Videos > Yellow Submarine
Digitally restored and musically remixed, the Beatles' Yellow Submarine is a surrealistic head-trip without the chemical comedown. An enduring artifact of its era, the animated feature, directed by George Dunning, is a nonsensical journey through time and space that, while not always coherent (after all, it was made in the '60s), never fails as entrancing entertainment.
Your estimable guides through the film's setting of Pepperland: none other than John, Paul, George, and Ringo, the psychedelic apostles of the Vietnam generation. While the film's beginning tends to be a little slow and muddled (there are all these odd, colorful creatures running around mumbling and grumbling in virtually indecipherable English accents), the action really kicks into gear once the four lads from Liverpool come onto the scene.
The Fab Four (who are actually voiced by other actors) are called on to save their musical doppelgangers in the Sergeant Pepper's Lonely Hearts Club Band, which has been zapped frozen by the Blue Meanies, a berry-colored tribe of evil creatures who do little else but snivel, gurgle, and groan. Along the way, they travel through a time machine, encounter various real and imagined pop icons and, of course, sing. The ingenious creativity of the animation (by Heinz Edelmann) aside, it's the music that makes this movie such a joy.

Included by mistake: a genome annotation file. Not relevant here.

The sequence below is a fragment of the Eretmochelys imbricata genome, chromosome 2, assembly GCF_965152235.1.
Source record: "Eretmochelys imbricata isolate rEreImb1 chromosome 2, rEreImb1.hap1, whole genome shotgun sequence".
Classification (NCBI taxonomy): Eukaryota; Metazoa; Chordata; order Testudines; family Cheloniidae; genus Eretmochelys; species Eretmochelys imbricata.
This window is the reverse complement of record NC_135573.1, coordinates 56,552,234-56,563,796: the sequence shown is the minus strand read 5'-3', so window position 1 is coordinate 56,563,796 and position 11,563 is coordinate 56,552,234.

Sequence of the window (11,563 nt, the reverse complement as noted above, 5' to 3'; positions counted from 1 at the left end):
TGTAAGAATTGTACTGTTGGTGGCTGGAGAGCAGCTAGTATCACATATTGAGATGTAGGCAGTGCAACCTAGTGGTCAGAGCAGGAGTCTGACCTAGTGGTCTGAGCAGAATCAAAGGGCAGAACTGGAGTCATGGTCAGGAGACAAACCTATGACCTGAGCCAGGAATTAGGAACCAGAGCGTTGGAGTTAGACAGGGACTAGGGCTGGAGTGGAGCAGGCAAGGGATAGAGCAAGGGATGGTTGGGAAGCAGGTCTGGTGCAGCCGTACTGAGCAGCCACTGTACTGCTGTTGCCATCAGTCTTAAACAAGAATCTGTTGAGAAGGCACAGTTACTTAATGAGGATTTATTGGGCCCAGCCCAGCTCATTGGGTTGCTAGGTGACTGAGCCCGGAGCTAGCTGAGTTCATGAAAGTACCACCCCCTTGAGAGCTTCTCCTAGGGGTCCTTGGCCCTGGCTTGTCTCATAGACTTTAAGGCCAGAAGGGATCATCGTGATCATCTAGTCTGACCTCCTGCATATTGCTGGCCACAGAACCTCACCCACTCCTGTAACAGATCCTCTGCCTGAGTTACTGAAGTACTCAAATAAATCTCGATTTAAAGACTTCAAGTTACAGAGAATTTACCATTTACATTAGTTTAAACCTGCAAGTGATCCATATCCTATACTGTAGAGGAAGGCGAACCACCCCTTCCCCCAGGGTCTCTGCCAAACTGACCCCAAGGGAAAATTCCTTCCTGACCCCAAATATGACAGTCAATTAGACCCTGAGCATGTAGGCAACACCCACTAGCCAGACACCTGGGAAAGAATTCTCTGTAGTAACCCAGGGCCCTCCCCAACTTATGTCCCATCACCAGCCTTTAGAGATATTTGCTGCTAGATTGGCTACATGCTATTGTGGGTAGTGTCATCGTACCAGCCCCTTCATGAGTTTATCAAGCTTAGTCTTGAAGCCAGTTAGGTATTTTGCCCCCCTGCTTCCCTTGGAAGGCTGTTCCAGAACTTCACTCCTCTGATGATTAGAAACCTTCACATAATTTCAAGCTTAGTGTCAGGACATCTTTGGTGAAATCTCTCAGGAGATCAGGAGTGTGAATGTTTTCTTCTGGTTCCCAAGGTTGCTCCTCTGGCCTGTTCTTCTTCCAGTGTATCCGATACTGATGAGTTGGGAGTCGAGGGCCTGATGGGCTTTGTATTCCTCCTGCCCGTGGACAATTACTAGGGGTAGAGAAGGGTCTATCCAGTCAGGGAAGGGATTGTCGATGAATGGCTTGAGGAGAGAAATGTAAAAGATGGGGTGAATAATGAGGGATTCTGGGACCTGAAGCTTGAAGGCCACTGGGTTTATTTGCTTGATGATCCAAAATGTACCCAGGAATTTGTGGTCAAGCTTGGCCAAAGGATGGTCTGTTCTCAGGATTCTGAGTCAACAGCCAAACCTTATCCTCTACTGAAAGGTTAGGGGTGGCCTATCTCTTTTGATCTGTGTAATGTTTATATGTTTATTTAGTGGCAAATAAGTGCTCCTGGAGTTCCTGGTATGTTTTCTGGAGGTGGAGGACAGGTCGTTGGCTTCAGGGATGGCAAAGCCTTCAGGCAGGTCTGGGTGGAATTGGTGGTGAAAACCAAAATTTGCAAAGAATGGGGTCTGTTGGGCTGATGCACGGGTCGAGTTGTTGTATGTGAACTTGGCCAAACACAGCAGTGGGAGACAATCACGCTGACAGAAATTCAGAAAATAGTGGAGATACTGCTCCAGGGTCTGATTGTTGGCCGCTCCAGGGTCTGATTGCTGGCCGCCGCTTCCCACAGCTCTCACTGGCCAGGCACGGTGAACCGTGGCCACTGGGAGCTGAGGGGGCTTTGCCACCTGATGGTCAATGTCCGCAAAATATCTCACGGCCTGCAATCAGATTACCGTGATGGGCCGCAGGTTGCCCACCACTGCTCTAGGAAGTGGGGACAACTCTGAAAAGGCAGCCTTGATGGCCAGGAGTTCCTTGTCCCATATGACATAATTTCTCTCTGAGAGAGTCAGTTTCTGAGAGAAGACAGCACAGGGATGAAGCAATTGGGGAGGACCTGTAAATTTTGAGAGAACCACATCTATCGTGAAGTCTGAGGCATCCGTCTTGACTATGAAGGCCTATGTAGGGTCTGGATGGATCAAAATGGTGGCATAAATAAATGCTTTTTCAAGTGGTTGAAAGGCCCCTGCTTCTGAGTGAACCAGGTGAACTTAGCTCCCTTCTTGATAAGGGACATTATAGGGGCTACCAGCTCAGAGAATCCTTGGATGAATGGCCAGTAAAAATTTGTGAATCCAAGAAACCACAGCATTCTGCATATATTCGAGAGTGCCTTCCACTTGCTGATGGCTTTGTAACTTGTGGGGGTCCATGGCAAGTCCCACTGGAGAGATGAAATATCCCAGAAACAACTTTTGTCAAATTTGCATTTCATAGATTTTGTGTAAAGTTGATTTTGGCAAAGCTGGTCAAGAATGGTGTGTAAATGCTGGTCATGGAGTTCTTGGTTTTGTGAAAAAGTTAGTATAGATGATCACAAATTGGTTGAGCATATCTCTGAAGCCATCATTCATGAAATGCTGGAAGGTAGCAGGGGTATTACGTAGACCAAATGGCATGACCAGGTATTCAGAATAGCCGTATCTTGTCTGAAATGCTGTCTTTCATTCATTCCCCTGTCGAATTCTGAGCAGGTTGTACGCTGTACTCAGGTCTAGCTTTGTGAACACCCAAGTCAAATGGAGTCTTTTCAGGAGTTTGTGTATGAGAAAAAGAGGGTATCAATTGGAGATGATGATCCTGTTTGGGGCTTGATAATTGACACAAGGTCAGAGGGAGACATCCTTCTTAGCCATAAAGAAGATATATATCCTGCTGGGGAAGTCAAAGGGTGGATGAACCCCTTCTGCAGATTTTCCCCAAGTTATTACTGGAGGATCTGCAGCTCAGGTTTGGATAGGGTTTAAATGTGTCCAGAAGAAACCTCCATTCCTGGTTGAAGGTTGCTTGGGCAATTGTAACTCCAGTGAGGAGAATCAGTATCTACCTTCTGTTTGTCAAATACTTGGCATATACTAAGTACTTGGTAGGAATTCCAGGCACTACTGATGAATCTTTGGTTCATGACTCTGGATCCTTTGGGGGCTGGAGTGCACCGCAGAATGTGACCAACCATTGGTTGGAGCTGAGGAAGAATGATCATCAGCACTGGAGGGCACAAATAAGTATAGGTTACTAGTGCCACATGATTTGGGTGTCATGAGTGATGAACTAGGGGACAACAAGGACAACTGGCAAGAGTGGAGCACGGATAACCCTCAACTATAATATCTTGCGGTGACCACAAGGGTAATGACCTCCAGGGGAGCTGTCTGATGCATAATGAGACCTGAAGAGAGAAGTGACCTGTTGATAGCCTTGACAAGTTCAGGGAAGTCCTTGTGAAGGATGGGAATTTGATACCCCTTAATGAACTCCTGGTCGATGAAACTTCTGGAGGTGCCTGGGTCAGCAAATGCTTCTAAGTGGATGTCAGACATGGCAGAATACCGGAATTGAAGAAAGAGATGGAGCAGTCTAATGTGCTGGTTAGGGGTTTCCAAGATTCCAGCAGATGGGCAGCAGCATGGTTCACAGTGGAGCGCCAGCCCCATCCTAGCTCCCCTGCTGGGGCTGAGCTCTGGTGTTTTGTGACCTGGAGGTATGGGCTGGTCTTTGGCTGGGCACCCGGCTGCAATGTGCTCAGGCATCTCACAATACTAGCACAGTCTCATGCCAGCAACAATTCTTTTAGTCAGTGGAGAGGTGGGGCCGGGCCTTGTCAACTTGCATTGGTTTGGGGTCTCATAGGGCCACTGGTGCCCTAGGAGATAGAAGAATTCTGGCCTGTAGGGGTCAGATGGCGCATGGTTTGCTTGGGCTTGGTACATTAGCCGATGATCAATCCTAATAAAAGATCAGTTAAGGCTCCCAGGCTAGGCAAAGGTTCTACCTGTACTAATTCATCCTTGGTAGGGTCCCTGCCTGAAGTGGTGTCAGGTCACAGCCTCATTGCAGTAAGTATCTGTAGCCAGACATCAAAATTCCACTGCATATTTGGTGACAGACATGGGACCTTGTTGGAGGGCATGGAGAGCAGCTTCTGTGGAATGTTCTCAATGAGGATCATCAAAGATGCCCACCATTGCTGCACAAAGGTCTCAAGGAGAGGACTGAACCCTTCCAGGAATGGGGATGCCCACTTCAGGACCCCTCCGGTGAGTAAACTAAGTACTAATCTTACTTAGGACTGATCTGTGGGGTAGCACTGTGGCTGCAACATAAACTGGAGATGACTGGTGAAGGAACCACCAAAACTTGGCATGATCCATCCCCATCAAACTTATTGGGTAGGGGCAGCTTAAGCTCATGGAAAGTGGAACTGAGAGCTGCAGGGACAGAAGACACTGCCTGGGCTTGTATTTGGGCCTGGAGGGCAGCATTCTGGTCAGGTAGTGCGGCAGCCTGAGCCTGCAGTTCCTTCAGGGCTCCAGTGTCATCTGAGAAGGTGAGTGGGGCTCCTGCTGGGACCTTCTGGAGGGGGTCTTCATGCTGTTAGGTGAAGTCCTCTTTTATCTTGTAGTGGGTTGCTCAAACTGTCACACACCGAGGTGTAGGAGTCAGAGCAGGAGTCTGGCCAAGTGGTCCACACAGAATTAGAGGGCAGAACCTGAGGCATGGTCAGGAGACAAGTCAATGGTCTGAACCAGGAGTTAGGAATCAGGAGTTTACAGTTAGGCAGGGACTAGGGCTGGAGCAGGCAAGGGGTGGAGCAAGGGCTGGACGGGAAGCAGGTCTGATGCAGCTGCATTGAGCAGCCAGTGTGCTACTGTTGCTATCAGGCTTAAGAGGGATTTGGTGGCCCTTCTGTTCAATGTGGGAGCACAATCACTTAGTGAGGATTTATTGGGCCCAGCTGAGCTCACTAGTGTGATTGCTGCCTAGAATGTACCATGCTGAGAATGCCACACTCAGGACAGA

Soundtrack highlights include the title song, "Eleanor Rigby," "Nowhere Man," "When I'm Sixty Four," and "Lucy in the Sky With Diamonds," which probably makes Yellow Submarine the only G-rated cartoon to include a reference to the drug LSD.
While the color restoration of Yellow Submarine is remarkable, those familiar with the technological prowess of contemporary cartoons may be a bit disappointed. It doesn't come close to achieving the spatial depth and detail of The Lion King, Princess Mononoke, or Toy Story. But Yellow Submarine's originality is indisputable, making it a cartoon classic to cherish through the next millennium.
The DVD includes storyboards; a few short interviews with people who worked on the film; The Mod Odyssey, a documentary that takes itself a bit too seriously as it compares the film to the paintings of Marc Chagall and Pablo Picasso and the writings of Jonathan Swift and Lewis Carroll; and dry audio commentary by production supervisor John Coates, which only fans will be able to sit through.
David Bahr, CDNow